[Crm-sig] RDFS, XML and more

Martin Doerr martin at ics.forth.gr
Thu Sep 9 23:18:26 EEST 2021

Sorry, I just forgot:

Of course we can provide guidelines and S/W how to query all names etc. 
We can hardly forbid CRM users to put appellations into rdfs:label.

So, how do this problem solved in OWL? Those of you opposing to the 
superproperty hack, how do you solve the query question?



On 9/9/2021 11:12 PM, Martin Doerr wrote:
> Dear Robert, Mark,
> Of course this is not elegant schema design. Unease is accepted, but 
> what are the alternatives??
> On 9/9/2021 10:30 PM, Robert Sanderson wrote:
>> As expected, it entails the nonsense that the literal "fish"@en is an 
>> E1, E41, E90, etc. which is garbage caused by this pollution in the 
>> ontology, as literals cannot be the subject of triples.
> This is, in my eyes, not nonsense, but simply reality. The literal 
> "fish" is used as a name. Hence it is ontologically an E41. Following 
> the definition of E90, "fish"@en is also symbolic object, regardless 
> whether one distinguishes data objects and literals. Note, that the 
> definitions of the CRM are ontological, not syntactic in the first place.
> This is a classical problem of data integration, and why formal 
> ontologies were invented. Literature in the 1980ties discussed that 
> classes can be hidden in boolean values, strings, or be explicit 
> tables. There is an arbitrary decision of applications to name things 
> via labels, or via classes in RDF/OWL. SKOS exclusively names things 
> via labels.
> So, if one makes a knowledge base that commits to the CRM, I would 
> like to have a query that returns all names in the whole world I can 
> reach, regardless what encoding variant and KR paradigm is used. 
> Otherwise, SKOS names will not be appellations.
> Alternatively, we close our eyes, and hard code in data entry and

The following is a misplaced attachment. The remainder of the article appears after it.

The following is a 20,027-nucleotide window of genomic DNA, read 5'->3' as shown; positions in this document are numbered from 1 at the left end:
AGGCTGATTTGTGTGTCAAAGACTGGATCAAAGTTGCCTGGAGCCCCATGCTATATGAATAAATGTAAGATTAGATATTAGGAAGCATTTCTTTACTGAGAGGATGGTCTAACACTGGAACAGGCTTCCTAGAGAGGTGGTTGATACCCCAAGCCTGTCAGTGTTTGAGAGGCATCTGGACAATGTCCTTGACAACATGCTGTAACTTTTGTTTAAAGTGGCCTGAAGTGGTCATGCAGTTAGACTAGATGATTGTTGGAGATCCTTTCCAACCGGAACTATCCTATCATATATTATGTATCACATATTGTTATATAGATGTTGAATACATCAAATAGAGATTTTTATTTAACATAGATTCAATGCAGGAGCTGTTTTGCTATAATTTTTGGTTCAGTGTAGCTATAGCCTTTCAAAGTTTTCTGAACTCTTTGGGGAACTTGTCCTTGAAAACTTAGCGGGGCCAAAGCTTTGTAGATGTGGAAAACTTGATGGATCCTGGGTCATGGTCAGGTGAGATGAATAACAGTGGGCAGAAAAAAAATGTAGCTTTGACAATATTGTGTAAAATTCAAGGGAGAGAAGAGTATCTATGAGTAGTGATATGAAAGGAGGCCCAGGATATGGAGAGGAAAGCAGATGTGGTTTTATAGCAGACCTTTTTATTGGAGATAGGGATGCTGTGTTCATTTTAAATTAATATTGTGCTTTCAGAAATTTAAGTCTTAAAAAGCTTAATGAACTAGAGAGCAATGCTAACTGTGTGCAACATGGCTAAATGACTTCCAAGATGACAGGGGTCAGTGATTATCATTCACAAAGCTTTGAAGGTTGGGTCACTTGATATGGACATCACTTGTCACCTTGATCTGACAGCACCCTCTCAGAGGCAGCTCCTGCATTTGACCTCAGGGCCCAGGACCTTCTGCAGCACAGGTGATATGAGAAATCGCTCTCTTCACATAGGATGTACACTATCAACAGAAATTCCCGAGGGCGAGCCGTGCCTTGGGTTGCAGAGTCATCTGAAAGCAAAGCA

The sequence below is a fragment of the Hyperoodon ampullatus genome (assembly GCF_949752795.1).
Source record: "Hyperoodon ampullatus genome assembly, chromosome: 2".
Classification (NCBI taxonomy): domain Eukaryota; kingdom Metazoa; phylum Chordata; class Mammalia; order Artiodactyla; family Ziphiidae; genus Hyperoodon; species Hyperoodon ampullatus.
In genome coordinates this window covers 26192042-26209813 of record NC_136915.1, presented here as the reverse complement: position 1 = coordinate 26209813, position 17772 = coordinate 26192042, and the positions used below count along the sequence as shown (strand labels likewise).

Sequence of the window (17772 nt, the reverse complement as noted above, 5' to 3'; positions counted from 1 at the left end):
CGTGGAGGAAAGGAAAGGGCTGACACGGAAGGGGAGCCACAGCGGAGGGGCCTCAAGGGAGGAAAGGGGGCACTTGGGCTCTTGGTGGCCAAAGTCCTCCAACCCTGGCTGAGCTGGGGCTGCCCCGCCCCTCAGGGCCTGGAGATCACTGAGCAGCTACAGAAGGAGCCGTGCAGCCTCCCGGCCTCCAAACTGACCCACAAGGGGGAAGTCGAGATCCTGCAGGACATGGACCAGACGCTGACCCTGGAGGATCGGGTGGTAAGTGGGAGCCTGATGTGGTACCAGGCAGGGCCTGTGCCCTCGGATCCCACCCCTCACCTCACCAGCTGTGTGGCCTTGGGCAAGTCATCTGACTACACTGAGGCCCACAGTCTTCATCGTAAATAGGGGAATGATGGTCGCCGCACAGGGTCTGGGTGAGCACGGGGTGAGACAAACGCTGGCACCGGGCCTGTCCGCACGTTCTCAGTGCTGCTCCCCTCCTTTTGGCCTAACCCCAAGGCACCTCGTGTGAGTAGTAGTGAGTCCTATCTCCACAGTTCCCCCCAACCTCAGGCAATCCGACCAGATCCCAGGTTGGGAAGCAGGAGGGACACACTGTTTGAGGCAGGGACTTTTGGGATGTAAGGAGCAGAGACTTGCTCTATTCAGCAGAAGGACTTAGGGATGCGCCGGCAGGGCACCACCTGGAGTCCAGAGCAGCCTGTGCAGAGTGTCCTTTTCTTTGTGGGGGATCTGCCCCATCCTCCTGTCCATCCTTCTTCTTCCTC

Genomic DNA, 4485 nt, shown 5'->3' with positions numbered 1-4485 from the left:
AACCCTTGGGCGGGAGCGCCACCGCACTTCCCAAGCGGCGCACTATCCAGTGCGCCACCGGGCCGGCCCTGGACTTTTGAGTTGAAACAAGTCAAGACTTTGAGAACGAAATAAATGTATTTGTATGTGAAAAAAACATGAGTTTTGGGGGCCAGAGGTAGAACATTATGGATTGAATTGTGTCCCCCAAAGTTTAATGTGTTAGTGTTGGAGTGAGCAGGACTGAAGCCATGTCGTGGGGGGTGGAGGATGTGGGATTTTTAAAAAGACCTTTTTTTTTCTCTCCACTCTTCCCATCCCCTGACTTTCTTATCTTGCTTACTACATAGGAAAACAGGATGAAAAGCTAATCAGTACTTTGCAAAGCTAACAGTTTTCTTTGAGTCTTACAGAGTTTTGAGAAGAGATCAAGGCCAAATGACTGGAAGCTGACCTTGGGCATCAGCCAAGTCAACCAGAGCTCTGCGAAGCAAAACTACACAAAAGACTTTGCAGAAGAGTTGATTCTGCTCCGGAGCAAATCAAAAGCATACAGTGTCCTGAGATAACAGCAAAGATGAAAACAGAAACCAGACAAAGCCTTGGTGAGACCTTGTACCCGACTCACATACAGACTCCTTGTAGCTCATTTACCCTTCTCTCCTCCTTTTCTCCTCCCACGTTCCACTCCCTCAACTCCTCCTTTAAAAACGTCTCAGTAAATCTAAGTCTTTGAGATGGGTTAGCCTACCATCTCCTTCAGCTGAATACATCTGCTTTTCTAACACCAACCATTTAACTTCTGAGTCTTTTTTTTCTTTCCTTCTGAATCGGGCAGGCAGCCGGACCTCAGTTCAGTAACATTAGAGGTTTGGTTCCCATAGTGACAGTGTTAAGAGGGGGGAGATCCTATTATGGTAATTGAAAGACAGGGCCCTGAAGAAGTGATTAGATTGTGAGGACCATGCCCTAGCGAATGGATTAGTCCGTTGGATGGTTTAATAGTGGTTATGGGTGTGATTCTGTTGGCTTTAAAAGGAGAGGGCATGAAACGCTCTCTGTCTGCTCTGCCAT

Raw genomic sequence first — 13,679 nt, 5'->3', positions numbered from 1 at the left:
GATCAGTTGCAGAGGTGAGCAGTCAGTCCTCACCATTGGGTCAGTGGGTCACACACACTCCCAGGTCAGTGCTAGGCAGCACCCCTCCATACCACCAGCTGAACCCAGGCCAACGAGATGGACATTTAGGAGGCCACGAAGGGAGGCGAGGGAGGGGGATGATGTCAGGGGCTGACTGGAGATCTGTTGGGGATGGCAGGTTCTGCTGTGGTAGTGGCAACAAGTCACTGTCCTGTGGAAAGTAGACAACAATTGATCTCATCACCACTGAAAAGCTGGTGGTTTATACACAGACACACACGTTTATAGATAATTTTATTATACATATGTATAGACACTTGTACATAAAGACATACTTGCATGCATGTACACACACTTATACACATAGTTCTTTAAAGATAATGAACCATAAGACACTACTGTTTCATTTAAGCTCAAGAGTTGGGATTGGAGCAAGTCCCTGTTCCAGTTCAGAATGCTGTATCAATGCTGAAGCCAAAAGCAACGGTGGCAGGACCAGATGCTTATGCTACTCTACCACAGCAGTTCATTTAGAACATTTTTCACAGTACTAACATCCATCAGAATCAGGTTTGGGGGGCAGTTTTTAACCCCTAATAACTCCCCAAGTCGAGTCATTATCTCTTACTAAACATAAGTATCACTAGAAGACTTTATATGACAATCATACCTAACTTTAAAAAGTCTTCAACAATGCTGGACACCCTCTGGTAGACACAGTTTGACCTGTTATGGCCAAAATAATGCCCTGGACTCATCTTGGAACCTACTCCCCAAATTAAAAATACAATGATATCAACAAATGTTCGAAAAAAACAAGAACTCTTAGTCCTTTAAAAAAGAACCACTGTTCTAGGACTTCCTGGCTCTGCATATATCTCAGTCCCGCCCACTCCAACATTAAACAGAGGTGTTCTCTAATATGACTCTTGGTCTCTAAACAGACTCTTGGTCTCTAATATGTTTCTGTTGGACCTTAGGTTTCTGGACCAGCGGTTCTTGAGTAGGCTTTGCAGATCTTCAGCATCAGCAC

> query that "fish" is used as Appellation, but just don't write it down.
> @en actually is equivalent to "has language" etc. With these hidden 
> properties RDFS itself violates the separation of Literals and data 
> objects.  It opens up a whole world of user-defined data objects 
> within Literals, with no logical connection to the data objects. This 
> is nothing than a bad later patch to a problem not initially 
> anticipated. How are these compatible with OWL reasoners?
> There is no elegant solution to providing an ontology that describes a 
> reality based on FOL to fitting it exactly with Schema languages.
> At least, this is how I perceive this problem, having seen enough 
> knowledge representation languages and information integration 
> literature from the eighties and implementations from the nineties on.
> For me, the question is completely practical: We have a CRM compatible 
> KB, a real platform. What is the simplest form that I get all names in 
> the KB back?  I have not seen a whole "RDF" world that my statement 
> label IsA P1 would turn upside down. Do you have one?
> Best,
> Martin
>> Hope that helps explain my unease!
>> Rob

  Dr. Martin Doerr
  Honorary Head of the
  Center for Cultural Informatics
  Information Systems Laboratory
  Institute of Computer Science
  Foundation for Research and Technology - Hellas (FORTH)
  N.Plastira 100, Vassilika Vouton,
  GR70013 Heraklion,Crete,Greece
  Email: martin at ics.forth.gr
  Web-site: http://www.ics.forth.gr/isl

More information about the Crm-sig mailing list